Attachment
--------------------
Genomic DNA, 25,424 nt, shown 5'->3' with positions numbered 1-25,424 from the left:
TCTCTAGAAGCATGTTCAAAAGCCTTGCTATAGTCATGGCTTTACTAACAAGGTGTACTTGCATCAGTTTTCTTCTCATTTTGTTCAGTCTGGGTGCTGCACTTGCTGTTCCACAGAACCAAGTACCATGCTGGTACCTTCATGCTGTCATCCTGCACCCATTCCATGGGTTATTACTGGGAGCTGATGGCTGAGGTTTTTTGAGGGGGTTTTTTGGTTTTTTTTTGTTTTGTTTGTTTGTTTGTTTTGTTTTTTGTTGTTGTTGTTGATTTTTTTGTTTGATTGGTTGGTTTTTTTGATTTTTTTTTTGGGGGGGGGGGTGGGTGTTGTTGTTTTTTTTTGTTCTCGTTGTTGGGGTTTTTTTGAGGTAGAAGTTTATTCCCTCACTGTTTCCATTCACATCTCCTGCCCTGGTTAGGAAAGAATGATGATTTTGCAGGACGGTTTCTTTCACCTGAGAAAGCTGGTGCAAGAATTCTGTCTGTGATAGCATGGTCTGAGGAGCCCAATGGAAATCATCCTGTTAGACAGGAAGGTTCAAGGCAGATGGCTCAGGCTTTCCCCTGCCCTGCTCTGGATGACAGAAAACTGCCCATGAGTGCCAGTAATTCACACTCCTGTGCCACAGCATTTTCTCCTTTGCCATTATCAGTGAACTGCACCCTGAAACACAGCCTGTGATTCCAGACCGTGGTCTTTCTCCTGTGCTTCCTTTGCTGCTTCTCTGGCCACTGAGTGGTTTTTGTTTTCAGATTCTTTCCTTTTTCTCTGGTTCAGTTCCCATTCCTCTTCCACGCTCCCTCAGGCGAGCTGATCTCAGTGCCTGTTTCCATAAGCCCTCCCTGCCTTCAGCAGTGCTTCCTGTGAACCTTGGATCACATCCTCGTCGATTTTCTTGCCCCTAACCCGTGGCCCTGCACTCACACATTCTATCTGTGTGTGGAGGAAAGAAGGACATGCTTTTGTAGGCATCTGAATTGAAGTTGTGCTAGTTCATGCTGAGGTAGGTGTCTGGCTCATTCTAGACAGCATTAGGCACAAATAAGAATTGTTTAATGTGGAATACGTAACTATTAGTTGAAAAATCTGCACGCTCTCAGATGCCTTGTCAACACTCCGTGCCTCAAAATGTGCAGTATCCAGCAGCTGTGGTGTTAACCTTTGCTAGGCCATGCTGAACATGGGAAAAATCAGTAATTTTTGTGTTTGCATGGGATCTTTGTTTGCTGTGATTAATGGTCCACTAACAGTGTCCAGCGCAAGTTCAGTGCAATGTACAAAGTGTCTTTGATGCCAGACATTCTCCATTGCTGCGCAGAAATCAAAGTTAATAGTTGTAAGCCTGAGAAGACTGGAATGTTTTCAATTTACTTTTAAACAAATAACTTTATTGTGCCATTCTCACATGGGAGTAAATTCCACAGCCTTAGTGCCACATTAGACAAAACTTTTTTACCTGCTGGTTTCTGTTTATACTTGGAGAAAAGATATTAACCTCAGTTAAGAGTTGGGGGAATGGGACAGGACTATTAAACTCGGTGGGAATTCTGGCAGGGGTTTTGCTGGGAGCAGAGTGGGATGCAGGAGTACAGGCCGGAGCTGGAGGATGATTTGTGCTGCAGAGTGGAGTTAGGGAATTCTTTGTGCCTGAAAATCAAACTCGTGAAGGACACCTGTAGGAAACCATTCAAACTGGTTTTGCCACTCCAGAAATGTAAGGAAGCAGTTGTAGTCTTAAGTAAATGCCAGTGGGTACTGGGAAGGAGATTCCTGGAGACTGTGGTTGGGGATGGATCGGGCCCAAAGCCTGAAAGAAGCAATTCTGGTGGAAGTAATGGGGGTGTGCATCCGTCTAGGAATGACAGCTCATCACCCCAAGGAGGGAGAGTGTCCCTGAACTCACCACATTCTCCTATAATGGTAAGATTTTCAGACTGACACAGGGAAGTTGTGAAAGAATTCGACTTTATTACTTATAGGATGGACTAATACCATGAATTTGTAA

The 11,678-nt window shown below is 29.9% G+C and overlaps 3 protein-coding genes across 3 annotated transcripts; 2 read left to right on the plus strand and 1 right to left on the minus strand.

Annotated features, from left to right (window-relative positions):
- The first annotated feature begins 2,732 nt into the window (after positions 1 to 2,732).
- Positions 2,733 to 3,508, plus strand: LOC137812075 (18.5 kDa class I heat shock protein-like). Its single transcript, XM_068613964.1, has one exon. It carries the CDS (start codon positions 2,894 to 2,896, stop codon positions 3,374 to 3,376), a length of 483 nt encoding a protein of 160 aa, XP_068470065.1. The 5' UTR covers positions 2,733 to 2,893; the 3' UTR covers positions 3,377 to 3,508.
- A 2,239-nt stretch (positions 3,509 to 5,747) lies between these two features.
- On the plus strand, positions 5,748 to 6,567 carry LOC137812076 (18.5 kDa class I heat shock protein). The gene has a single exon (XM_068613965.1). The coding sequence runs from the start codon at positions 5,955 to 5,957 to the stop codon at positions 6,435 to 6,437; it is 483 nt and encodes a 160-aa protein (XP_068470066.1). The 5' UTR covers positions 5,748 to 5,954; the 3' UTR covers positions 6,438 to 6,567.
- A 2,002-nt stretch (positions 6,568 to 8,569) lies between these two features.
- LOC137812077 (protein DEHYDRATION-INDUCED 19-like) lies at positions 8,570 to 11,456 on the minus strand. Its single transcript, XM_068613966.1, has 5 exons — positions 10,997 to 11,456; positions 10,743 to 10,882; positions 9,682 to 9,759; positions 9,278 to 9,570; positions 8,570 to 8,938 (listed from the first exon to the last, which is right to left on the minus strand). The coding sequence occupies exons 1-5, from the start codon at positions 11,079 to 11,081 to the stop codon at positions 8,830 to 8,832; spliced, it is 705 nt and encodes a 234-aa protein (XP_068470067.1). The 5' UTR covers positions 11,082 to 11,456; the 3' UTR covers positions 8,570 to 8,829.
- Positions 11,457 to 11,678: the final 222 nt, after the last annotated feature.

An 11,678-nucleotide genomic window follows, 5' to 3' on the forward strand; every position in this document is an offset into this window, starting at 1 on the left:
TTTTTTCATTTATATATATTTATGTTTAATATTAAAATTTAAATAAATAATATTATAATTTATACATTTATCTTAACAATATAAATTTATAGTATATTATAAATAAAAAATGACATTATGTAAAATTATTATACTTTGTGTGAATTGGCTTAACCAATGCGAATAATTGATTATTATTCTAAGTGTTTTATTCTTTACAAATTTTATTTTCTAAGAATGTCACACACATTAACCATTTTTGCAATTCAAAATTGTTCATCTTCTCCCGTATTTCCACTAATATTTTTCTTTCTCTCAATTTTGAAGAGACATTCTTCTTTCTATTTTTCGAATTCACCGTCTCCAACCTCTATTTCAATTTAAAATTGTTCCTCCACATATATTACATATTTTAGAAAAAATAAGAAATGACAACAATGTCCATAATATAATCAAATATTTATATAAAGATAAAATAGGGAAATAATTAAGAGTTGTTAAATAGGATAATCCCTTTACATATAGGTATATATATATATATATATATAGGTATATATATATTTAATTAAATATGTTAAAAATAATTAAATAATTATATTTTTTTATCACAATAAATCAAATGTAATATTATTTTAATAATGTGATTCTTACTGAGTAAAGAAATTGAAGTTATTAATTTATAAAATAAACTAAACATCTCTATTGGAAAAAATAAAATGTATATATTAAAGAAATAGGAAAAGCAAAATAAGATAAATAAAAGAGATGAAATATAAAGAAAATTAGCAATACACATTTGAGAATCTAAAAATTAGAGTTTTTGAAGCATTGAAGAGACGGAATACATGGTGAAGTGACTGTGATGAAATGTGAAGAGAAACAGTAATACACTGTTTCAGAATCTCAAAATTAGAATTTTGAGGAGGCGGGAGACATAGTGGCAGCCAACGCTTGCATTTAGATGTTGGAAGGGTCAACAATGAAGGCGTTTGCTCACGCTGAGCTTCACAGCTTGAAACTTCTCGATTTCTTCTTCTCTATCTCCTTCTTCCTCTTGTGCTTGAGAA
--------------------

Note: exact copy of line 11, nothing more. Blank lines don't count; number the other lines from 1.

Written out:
- Positions 11,457 to 11,678: the final 222 nt, after the last annotated feature.